Bakili Muluzi, the former Malawian head of state, is faces an uphill battle in his bid to become the country’s president for the third time in next year’s presidential election.
Muluzi, who is running as the candidate for the opposition United Democratic Front, has been barred by the government from campaigning for next year’s presidential election and is facing charges of treason for allegedly plotting to have Malawian President Bingu wa Mutharika removed from office by May this year.
A number of senior members of his party face the same charges.
On his return last week from a trip to the UK, Muluzi’s planned welcoming rally in Lilongwe was blocked by police.
He was then forcibly put on an army plane to Blantyre and charged the following day with treason. He was released on bail, but has to inform the police whenever he is travelling out of Blantyre.
Last week police used tear gas to disperse his supporters; the government claims that Muluzi is “trying to cause problems for the country”.
Ralph Kasambara, a lawyer for Muluzi, argues that there was no reason why Muluzi should report to police and have his passport taken away, “because he cannot run away as some people have said. He was in the UK and [has now come] back.”
Political analysts in Malawi say that the government attention will only raise Muluzi’s profile further.
“What government has done is not really good, because now Muluzi is getting more sympathy from the people. The more they arrest him, the more the people sympathise with him,” said Happy Kayuni, University of Malawi political lecturer.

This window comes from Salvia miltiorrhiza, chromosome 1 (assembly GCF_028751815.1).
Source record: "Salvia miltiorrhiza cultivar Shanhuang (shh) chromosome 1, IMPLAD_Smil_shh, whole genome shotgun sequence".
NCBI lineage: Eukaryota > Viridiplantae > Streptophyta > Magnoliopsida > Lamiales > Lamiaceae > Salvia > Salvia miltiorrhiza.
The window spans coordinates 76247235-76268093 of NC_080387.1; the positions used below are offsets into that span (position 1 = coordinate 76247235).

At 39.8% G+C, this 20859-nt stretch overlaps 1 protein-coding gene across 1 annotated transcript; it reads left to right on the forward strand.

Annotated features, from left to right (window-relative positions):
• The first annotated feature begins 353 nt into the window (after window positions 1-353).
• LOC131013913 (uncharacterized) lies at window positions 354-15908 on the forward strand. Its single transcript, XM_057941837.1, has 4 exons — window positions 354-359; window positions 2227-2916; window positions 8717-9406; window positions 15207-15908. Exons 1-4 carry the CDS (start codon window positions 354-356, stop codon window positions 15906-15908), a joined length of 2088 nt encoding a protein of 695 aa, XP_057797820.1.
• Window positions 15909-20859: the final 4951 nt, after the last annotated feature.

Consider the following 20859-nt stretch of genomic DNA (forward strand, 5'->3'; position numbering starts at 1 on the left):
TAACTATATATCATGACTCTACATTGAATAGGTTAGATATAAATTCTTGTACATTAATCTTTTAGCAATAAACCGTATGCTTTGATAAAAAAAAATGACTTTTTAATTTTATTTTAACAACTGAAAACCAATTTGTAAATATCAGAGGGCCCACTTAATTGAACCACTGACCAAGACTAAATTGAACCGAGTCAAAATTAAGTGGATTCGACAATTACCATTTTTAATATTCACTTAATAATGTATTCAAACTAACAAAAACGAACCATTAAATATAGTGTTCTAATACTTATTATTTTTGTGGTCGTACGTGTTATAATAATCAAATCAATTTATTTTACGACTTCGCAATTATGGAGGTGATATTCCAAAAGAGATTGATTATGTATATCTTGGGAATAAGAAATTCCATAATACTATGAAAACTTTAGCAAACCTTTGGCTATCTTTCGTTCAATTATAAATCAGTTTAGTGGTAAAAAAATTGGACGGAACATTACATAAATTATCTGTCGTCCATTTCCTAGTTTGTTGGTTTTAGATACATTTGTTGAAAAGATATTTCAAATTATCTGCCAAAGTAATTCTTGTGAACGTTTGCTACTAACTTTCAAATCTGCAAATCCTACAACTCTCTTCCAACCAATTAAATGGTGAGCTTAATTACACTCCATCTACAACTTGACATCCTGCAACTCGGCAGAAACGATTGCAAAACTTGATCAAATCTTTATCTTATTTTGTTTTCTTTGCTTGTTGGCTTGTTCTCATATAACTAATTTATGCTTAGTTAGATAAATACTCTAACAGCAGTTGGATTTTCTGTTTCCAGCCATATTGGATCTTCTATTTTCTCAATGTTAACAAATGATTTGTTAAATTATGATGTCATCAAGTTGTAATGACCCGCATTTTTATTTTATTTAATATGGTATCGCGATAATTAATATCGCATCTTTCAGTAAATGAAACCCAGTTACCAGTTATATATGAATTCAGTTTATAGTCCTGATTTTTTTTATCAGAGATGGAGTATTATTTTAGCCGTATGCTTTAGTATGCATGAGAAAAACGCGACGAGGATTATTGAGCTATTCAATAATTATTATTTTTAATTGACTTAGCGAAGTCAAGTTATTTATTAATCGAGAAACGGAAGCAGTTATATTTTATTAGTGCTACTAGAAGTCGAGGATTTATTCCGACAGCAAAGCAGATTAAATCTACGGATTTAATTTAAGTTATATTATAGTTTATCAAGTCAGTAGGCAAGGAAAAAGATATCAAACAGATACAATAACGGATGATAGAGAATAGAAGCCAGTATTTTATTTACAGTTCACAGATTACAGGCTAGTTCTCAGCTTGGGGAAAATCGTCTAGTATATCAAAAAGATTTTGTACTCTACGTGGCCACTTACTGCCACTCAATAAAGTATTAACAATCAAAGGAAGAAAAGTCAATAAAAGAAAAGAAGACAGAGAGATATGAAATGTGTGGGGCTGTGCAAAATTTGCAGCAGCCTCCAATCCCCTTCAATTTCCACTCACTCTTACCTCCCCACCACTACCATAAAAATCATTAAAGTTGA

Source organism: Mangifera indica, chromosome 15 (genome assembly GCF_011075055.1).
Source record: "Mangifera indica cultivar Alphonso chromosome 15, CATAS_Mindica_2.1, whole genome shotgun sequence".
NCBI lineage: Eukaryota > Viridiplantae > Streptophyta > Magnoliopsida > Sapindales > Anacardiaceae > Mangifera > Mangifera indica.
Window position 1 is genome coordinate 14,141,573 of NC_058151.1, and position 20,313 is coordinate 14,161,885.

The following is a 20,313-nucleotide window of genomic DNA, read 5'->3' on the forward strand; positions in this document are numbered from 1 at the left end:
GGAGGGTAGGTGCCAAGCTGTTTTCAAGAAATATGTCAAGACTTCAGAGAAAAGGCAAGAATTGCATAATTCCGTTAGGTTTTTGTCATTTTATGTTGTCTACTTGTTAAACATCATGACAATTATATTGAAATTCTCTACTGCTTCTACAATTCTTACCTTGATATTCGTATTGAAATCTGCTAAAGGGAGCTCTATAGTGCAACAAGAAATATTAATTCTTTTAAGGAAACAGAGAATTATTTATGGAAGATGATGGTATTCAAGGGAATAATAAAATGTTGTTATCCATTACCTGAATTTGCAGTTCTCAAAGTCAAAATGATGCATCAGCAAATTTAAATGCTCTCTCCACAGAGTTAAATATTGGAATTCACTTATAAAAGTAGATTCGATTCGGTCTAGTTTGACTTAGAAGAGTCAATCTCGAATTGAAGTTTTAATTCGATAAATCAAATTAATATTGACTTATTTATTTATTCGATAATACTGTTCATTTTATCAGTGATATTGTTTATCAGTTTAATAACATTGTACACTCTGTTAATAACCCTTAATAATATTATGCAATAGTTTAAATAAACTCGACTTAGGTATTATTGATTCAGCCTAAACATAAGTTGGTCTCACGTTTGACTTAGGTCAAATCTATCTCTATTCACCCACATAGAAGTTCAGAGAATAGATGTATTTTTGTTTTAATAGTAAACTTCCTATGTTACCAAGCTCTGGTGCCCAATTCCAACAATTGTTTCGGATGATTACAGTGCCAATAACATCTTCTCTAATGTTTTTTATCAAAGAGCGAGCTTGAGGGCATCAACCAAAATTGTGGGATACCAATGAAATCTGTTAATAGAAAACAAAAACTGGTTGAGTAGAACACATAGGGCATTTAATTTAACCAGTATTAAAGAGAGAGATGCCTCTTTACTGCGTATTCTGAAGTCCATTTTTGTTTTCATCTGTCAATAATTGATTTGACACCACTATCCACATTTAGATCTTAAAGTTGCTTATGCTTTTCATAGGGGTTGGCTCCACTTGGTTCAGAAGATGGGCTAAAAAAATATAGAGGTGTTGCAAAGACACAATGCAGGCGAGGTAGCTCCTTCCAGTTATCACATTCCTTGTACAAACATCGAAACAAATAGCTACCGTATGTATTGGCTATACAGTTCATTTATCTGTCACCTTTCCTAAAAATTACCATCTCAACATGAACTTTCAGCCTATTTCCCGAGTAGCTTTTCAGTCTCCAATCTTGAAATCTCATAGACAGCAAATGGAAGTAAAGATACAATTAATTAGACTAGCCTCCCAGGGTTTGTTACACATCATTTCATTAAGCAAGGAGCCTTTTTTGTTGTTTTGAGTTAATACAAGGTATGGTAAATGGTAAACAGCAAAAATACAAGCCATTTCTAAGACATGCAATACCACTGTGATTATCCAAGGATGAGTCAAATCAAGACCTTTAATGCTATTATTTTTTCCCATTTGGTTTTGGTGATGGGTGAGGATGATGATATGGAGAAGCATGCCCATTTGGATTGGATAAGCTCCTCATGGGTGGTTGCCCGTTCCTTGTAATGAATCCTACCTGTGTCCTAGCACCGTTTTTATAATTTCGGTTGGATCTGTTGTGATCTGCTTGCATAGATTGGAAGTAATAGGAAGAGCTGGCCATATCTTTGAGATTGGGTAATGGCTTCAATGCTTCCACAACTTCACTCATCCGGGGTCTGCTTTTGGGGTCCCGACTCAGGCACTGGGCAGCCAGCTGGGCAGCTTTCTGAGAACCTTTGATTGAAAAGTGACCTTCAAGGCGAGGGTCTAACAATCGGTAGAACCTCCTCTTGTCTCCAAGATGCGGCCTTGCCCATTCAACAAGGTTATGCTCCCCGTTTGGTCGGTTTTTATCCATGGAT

Others, however, say that Muluzi should be the last person to accuse the government of repressing the political opposition, as he refused to allow opposition parties to campaign freely when he was in office.
In 2004, ahead of the presidential elections, Muluzi said that opposition parties would not be allowed to demonstrate against his bid for a third term.
“I will not allow anyone to demonstrate or hold a political rally in the name of democracy,” he declared at the time.
“We cannot say that during Muluzi’s era things were okay politically. His young UDF democrats used to beat opposition members at their rallies and blocked the rallies,” said Kayuni.
Meanwhile, Mutharika says he is not afraid to run against Muluzi in the 2009 general elections, “because what I have done for the people of this country is enough to elect me as president for the second time”.
Muluzi has vowed to defy the ban on campaigning.
However, it is not clear whether he would be eligible to stand as the Constitution bans a president from serving more than two consecutive terms. Muluzi served two terms as president, from 1994 to 2004.
The political differences between Muluzi and Mutharika started in 2004 soon after Mutharika dumped the UDF, the party on whose ticket he won the presidential election. Mutharika later formed his own party, the Democratic Progressive Party.